Jesus as Saviour

What do we mean when we call Jesus “Saviour”?

Would you describe Jesus as your personal Saviour? That’s good, but that’s only a tiny fraction of what the Bible means when it calls Jesus Saviour.

Let’s try a story. What’s your favourite spy movie? You know those ones where our agents have been incarcerated in a foreign land and condemned to death. With meticulous planning, satellite intelligence, and drone support, we send in the commandos to bring them home. Commandos are the “saviours” in our culture.

The gospel is that kind of story, with more intrigue and less gunfire.

It starts with a world that’s gone feral, overrun by evil because it turned from God’s kingship. All the war and violence and manipulation we experience are the inevitable result of people grabbing power that should be in God’s hands. Grasping power doesn’t make us gods; it makes us inhumane.

God doesn’t leave us to destroy ourselves. But how can he rescue us? In spy movies, they call in more firepower, and the guy with the biggest gun wins. When it comes to power, God could have the biggest gun, but he doesn’t take that approach. God isn’t like the warmongers. He’s sovereign, but he doesn’t force himself on us.

God takes the powerless path. Entering the deadly world as a baby is not a safe plan. Jesus wouldn’t have made it to his second birthday if heaven’s intel. hadn’t warned them to skip the country.

In the wild, away from Herod’s seat of power, Jesus submits to heaven’s government (in baptism), and heaven announces him as the chosen Son, anointed with the Spirit, entrusted with the kingship. Instantly, he faces the temptation to use this power to benefit himself, to act like a superhero, to gain the kingship by aligning with evil.

Don’t underestimate the danger. Jesus’ cousin was decapitated for pointing out that Herod was an unfit ruler. Jesus gives Herod a wide berth, never visiting his towns, treating the old fox as irrelevant. Jesus doesn’t galvanize people to fight the darkness; he calls them to be the light. For three years, he heals and gives life to his people, in stark contrast to previous leaders who gave violence and death to their enemies.

Finally, the regal son of King David rides into his capital as his people cry, “Rescue us (hosanna), Son of David!” He overturns the existing authorities, those who run the temple. It’s meant to be the seat of God’s government on earth, but it’s occupied by rebels — insurgents who plan to kill God’s anointed ruler.

That’s when history comes to a head. The full extent of sin is revealed in the killing of God’s anointed. The king of the Jews is betrayed by his friends, condemned by their rulers, and executed by their oppressors as a public statement about who’s in power.

This was God’s rescue plan? Once again, healing and life had been crushed by violence and death.

But wait! On the third day, his body was not in the tomb. Heaven’s intel. agents explained that heaven had overruled his condemnation, rescuing him from death.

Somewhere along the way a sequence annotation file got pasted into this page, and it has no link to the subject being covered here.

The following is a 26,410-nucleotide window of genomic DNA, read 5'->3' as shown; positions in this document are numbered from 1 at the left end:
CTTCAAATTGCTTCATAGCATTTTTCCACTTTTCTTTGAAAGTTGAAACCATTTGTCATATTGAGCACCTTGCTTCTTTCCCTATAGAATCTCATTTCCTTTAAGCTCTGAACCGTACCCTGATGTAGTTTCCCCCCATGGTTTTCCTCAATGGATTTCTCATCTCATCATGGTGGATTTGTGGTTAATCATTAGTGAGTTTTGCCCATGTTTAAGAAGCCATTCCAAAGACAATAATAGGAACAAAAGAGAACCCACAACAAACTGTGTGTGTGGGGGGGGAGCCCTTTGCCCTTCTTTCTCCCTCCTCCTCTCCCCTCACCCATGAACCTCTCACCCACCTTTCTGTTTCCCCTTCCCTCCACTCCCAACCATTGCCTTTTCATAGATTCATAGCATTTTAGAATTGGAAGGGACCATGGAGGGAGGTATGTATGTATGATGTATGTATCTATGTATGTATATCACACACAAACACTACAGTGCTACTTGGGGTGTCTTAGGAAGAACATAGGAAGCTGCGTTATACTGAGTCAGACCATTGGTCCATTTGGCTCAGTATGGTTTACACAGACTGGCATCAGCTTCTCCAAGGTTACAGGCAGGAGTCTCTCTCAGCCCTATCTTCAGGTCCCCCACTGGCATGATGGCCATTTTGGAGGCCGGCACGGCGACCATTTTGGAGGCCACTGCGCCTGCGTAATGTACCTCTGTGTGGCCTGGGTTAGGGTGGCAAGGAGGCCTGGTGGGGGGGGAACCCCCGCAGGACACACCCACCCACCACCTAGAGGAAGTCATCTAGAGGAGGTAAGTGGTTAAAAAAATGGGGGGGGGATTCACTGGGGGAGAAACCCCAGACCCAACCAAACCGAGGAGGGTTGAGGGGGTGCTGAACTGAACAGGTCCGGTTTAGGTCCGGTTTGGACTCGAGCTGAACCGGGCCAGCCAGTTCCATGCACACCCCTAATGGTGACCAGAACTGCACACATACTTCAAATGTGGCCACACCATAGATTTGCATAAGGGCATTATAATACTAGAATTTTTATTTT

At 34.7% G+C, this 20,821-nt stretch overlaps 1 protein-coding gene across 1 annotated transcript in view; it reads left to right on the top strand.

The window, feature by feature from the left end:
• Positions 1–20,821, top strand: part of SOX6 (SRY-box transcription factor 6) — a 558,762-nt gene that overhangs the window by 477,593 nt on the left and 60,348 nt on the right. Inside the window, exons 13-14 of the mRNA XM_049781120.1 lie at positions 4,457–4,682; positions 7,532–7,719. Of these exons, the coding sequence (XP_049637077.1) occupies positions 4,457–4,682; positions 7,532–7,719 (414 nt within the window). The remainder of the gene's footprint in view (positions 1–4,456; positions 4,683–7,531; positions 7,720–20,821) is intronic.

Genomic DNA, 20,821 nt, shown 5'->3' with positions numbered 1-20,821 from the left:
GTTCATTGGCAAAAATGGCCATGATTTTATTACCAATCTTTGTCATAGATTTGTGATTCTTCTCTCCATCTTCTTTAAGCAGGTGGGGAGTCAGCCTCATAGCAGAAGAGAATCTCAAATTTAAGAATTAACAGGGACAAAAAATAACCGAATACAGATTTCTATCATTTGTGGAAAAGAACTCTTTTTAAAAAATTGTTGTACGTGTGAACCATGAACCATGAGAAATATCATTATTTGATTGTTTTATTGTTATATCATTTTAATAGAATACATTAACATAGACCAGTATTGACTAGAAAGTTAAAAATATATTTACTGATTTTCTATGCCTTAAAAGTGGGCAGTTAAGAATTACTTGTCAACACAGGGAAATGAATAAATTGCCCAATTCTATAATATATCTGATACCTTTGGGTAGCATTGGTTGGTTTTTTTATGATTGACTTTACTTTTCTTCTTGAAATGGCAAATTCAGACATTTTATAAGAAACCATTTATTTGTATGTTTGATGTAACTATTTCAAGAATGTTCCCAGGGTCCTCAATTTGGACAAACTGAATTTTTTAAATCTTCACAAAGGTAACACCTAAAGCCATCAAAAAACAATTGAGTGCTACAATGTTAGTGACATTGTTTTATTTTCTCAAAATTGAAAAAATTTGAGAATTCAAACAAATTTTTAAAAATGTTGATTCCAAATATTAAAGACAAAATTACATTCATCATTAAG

This was God’s radical rescue plan. Without violence — dealing life instead of death — God had restored his reign as ruler of heaven and earth. In destroying death, the foundation of evil’s grip, God had rescued his world. The resurrection of Jesus overturned the injustice that went all the way back to Abel.

The cross is God confronting evil without doing evil. The resurrection overturns evil and the power that supports it (death). The ascension enthrones God’s anointed at the right hand of the majesty on high, restoring heaven’s reign to the earth. Now Jesus reigns until all his enemies are under his feet. When no one is using death as the path to power, the last enemy is defeated and divine kingship of the earth is fully realized.

We must tell this big story of Jesus as Saviour of the world. It won’t do to give people a shrunken gospel that reduces Jesus to my personal Saviour, as if my list of sins is the problem. It’s billions of times bigger than me: we’re asking people to recognize Jesus as the one who saves the world.

So how do we ask people to respond? Don’t ask people to say, “I’m a sinner; please forgive me.” Ask them to say, “Jesus is Lord, because God raised him from the dead.” It’s about:

  • recognizing Jesus as God’s appointed ruler, our Lord;
  • trusting the radical strategy God used to restore his kingship: defeating evil (sin) not by giving death to his enemies but by giving life to his anointed.

The message we proclaim expects this response:

Romans 10 9 If you declare with your mouth, “Jesus is Lord,” and believe in your heart that God raised him from the dead, you will be saved. (NIV)

 

What others are saying

Luke 4:18-19 is Jesus’ own explanation of his saving mission.

F. Scot Spencer (a Baptist) comments in Luke, THNTC (Eerdmans, 2019), 111–114:

The strong liberation-redemptive thrust of this mission is signaled by the double use of aphesis … and broad application to those in various states of physical, psychological, social, economic, and political distress: the poor, the blind, the imprisoned – including those bound by overwhelming forces of demonization, debt and domination. This is the hardcore material and social gospel of Jubilee, rooted in liberated of depleted land and enslaved people for the flourishing of God’s entire creation. We should not rush to a ‘spiritual’ interpretation of Jesus’s saving mission divorced from material realities. …

Full salvation, healing, and knowledge of God will come for God’s people only if they share in God’s redemptive mission to others.

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Author: Allen Browne

Seeking to understand Jesus in the terms he chose to describe himself: son of man (his identity), and kingdom of God (his mission). Riverview College Dean

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